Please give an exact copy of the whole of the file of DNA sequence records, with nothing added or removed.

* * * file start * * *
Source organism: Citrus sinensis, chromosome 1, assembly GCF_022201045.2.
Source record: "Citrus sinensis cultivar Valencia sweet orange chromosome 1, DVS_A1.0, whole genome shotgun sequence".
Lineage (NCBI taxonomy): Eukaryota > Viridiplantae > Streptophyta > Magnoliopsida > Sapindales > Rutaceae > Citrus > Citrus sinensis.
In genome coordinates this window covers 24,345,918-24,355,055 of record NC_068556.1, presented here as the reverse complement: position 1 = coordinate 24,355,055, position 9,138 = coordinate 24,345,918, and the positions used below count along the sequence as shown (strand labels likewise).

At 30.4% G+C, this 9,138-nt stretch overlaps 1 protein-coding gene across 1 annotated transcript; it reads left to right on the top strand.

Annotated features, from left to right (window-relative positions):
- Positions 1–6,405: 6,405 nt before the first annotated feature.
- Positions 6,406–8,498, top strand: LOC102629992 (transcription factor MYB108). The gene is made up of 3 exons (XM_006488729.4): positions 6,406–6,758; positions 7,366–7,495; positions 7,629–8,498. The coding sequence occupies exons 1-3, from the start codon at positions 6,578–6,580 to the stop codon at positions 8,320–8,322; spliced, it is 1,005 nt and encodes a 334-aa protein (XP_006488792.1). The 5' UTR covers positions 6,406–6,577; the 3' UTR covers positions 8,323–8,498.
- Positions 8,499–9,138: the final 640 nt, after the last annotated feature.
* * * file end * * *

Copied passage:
Source organism: Citrus sinensis, chromosome 1, assembly GCF_022201045.2.
Source record: "Citrus sinensis cultivar Valencia sweet orange chromosome 1, DVS_A1.0, whole genome shotgun sequence".
Lineage (NCBI taxonomy): Eukaryota > Viridiplantae > Streptophyta > Magnoliopsida > Sapindales > Rutaceae > Citrus > Citrus sinensis.
In genome coordinates this window covers 24,345,918-24,355,055 of record NC_068556.1, presented here as the reverse complement: position 1 = coordinate 24,355,055, position 9,138 = coordinate 24,345,918, and the positions used below count along the sequence as shown (strand labels likewise).

At 30.4% G+C, this 9,138-nt stretch overlaps 1 protein-coding gene across 1 annotated transcript; it reads left to right on the top strand.

Annotated features, from left to right (window-relative positions):
- Positions 1–6,405: 6,405 nt before the first annotated feature.
- Positions 6,406–8,498, top strand: LOC102629992 (transcription factor MYB108). The gene is made up of 3 exons (XM_006488729.4): positions 6,406–6,758; positions 7,366–7,495; positions 7,629–8,498. The coding sequence occupies exons 1-3, from the start codon at positions 6,578–6,580 to the stop codon at positions 8,320–8,322; spliced, it is 1,005 nt and encodes a 334-aa protein (XP_006488792.1). The 5' UTR covers positions 6,406–6,577; the 3' UTR covers positions 8,323–8,498.
- Positions 8,499–9,138: the final 640 nt, after the last annotated feature.